How to Train New Employees

how to train new employees

This article is for educational purposes and does not constitute legal or tax advice. For specific advice applicable to your business, please contact a professional.

Efficiently training new hires is integral to saving time and driving your business’s success. According to Statistics Canada’s latest Labour Force Survey, nearly 12% of employees plan to leave their jobs in the next 12 months. This exodus creates a challenge for business owners and managers. They spend resources onboarding new talent and miss opportunities to maximize employee contributions.

You can set up new hires to succeed by implementing clear, impactful training methods. Research shows that poor employee training leads to 40% of employees leaving a position within the first year. Investing in higher retention can lead to greater output and happier employees — and that’s a win for everyone.

How to turn new hires into productive employees

Managers have been trying to identify the best methods to train employees for as long as work has existed. Having a streamlined recruitment process is the foundation for successful employees, but training remains a close second. As the nature of work and technology change, so too does training. However, certain concepts remain true and can guide your training, regardless of your industry.

Indeed breaks training into types or methods, citing these eight training methods as the best ways to boost employee morale, productivity, and overall job satisfaction:

  • Tech-based
  • Simulations
  • On-the-job
  • Coaching or mentorship
  • Instructor-led, classroom-style
  • Roleplaying
  • Prerecorded lesson videos
  • Case studies

We can classify these eight training methods into two overarching categories:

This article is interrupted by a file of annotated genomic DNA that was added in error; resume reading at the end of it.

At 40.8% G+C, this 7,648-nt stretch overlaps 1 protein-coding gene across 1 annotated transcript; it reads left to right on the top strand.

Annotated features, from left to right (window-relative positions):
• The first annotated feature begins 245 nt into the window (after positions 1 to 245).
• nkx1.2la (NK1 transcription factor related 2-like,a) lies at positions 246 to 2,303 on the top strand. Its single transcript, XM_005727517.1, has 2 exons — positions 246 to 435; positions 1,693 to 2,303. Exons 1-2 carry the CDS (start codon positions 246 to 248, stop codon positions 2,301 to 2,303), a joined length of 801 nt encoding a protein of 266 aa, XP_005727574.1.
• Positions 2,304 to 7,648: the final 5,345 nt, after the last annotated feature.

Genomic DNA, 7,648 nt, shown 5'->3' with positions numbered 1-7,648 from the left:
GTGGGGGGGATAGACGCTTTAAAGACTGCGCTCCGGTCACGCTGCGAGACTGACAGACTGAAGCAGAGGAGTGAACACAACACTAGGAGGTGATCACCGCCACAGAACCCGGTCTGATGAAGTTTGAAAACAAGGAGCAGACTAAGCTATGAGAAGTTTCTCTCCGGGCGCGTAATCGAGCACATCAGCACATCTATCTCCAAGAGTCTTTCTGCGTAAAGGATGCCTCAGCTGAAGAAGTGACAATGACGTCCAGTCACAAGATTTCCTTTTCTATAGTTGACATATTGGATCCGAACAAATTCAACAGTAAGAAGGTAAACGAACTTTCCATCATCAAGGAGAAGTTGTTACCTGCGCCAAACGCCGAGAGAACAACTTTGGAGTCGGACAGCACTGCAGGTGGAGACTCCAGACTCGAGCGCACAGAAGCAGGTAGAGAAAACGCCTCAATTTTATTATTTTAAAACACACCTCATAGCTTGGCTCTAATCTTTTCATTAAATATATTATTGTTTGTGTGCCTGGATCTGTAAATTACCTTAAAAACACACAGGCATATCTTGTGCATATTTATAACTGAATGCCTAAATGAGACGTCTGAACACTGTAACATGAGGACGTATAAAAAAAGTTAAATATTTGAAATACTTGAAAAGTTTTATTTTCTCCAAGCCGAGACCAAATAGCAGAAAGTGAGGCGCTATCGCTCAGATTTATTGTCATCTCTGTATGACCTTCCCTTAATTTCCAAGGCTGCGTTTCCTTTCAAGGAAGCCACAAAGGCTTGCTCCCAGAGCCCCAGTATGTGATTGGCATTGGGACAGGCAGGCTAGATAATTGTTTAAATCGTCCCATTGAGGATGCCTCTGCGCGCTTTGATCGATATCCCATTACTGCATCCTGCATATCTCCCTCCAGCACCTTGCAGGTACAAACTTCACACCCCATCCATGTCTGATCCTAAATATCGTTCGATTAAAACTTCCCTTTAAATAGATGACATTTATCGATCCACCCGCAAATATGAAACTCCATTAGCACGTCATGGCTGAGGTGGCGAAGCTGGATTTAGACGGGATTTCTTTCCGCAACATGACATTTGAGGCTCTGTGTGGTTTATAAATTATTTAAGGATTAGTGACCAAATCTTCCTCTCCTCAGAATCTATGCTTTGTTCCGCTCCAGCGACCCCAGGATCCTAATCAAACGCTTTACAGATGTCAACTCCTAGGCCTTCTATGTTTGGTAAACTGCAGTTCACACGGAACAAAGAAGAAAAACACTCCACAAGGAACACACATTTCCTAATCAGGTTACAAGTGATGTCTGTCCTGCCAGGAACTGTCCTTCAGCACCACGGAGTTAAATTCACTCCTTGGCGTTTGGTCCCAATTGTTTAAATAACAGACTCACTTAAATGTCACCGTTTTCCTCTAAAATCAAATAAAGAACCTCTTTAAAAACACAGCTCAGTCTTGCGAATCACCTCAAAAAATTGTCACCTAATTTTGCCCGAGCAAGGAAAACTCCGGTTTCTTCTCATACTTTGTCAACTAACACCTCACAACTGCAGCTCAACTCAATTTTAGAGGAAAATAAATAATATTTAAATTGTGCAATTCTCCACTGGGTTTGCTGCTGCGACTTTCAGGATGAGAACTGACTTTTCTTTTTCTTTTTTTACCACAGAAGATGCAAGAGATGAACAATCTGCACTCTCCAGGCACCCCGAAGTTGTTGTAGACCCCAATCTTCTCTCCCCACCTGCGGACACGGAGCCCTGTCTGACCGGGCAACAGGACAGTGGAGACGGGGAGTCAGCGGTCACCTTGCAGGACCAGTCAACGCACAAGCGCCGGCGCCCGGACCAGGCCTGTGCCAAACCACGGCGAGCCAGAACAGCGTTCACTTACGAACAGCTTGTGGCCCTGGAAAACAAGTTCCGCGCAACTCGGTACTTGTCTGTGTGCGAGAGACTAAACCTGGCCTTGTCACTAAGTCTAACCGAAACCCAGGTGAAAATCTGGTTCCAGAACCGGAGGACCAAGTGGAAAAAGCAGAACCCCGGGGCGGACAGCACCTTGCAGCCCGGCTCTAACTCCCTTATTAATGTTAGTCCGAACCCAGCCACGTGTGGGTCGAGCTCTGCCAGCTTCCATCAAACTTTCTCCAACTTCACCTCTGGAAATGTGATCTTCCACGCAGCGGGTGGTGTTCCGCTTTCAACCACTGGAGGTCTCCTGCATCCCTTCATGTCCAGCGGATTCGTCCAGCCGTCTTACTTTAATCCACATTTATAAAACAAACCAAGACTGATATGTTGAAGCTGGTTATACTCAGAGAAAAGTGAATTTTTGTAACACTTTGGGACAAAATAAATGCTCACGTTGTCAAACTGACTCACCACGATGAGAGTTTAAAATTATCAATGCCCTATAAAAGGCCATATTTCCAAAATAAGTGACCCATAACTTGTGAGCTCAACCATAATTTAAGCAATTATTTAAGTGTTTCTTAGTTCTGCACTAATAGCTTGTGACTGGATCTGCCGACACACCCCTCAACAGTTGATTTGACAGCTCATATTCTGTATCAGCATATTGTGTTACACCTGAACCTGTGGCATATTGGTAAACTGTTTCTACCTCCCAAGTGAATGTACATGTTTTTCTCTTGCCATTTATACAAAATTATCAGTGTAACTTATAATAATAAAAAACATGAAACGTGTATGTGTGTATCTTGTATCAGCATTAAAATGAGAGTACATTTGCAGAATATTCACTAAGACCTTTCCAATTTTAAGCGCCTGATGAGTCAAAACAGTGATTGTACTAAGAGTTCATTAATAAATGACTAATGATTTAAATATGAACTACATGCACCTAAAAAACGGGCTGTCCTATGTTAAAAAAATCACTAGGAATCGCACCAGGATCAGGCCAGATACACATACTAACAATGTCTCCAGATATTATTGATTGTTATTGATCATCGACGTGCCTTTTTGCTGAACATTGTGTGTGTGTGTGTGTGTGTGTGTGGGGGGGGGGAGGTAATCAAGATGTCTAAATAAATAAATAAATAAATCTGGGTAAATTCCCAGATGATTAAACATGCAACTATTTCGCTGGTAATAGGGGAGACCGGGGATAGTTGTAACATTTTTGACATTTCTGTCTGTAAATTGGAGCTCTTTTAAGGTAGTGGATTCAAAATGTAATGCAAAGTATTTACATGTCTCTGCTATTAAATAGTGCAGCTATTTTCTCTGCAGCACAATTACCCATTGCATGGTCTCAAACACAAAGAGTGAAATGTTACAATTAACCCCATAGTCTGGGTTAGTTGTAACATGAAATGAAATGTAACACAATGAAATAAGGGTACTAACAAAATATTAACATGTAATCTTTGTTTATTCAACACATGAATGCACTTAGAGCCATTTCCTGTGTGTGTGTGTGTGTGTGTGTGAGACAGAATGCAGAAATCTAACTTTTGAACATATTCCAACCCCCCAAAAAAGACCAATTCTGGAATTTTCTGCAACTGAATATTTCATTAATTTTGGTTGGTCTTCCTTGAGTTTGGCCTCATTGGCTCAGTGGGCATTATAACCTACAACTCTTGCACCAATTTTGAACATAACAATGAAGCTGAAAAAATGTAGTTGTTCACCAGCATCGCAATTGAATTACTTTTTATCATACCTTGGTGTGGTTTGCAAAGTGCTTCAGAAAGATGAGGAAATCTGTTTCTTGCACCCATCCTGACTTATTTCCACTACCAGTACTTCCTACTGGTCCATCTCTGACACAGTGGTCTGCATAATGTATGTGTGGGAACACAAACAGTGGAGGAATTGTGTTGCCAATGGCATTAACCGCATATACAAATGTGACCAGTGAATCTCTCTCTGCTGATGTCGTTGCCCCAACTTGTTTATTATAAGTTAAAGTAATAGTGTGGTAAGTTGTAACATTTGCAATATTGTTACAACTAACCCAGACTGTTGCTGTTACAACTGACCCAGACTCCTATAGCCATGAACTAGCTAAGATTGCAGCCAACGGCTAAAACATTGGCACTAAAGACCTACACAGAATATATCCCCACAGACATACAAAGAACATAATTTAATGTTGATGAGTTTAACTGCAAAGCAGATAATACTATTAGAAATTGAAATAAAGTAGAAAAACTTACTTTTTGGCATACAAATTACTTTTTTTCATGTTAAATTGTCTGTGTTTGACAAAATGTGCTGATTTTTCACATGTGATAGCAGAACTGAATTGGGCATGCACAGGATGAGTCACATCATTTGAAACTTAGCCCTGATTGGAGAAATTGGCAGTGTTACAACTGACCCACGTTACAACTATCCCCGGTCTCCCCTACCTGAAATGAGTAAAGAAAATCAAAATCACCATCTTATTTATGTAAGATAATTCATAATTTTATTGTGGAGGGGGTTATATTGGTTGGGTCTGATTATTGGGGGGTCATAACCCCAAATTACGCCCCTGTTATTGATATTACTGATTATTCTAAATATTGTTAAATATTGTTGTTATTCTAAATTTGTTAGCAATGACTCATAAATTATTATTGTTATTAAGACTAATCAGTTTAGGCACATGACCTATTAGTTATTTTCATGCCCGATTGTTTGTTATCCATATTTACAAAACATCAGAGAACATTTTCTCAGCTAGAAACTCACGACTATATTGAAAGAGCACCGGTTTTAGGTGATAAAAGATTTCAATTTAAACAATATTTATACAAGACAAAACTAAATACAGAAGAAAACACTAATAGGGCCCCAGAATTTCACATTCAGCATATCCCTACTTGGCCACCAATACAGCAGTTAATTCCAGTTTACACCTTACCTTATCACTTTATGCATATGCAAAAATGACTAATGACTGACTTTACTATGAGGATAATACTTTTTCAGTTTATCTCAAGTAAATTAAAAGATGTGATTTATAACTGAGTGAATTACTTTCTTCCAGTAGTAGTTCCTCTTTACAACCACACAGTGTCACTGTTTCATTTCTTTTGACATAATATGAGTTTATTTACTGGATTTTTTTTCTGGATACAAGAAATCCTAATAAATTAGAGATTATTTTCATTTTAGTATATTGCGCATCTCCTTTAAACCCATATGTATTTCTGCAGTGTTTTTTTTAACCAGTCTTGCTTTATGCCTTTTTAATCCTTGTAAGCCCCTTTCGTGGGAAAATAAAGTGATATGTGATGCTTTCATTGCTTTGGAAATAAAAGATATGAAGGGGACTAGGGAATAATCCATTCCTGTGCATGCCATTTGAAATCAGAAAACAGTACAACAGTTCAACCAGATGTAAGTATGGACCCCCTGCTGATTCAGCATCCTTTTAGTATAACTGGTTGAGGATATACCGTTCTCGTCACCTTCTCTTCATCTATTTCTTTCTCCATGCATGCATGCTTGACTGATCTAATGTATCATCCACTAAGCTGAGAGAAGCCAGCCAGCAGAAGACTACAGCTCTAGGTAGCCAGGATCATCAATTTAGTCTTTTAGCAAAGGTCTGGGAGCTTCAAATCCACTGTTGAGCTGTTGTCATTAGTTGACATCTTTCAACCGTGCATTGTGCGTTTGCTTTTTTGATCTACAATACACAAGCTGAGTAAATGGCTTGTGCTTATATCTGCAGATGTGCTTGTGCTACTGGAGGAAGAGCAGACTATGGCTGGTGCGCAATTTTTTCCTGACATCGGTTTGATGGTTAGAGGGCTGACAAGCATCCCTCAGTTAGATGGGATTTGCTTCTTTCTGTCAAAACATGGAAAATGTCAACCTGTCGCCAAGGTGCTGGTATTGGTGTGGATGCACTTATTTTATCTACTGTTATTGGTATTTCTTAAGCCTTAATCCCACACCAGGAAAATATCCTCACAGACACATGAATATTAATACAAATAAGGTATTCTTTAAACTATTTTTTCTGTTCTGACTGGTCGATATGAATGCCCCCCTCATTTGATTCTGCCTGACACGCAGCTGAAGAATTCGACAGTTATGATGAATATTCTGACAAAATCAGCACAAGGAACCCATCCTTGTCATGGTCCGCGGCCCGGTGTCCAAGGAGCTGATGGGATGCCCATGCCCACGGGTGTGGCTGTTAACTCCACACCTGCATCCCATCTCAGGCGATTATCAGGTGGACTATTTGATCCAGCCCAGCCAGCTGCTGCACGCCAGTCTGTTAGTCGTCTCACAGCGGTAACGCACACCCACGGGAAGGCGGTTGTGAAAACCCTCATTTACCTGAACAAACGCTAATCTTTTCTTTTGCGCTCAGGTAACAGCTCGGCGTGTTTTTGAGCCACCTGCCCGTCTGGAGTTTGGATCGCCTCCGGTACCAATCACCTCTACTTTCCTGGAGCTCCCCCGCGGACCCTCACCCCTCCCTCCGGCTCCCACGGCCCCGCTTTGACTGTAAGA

• Informational training gives new employees everything they need to know about your business and how their role fits into it. The employee can then develop their own way of performing their duties.

  • Relational training doesn’t focus so much on the specifics of the business or the position but rather on the people in the business. Employees are introduced to fellow employees who help guide the new hire’s learning.

Of these two approaches, relational is typically more effective at quickly bringing people up to speed. Trainees can digest information at their own pace and rely on trusted colleagues when they have questions.

But five problems can minimize your training effectiveness:

  1. Companies assume the best employees can figure things out on their own. New hires know this and become reluctant to ask questions in an attempt to prove their competence.

  2. New hires are often given too much information at once. The intention is to give them everything they need to succeed, but it becomes overwhelming.

  3. Not enough time is spent introducing people to their new colleagues. Instead, quick introductions take the place of meaningful relationship building.

  4. New hires are often given “easy” tasks to experience early success. This can ingrain poor work habits and lead to false expectations about the work.

  5. Mentors are often assigned to new employees. This leads to a dynamic where new hires feel uncomfortable asking questions of someone they see as a mentor. This relationship works better if mentors are replaced by “buddies” who new hires feel more comfortable with.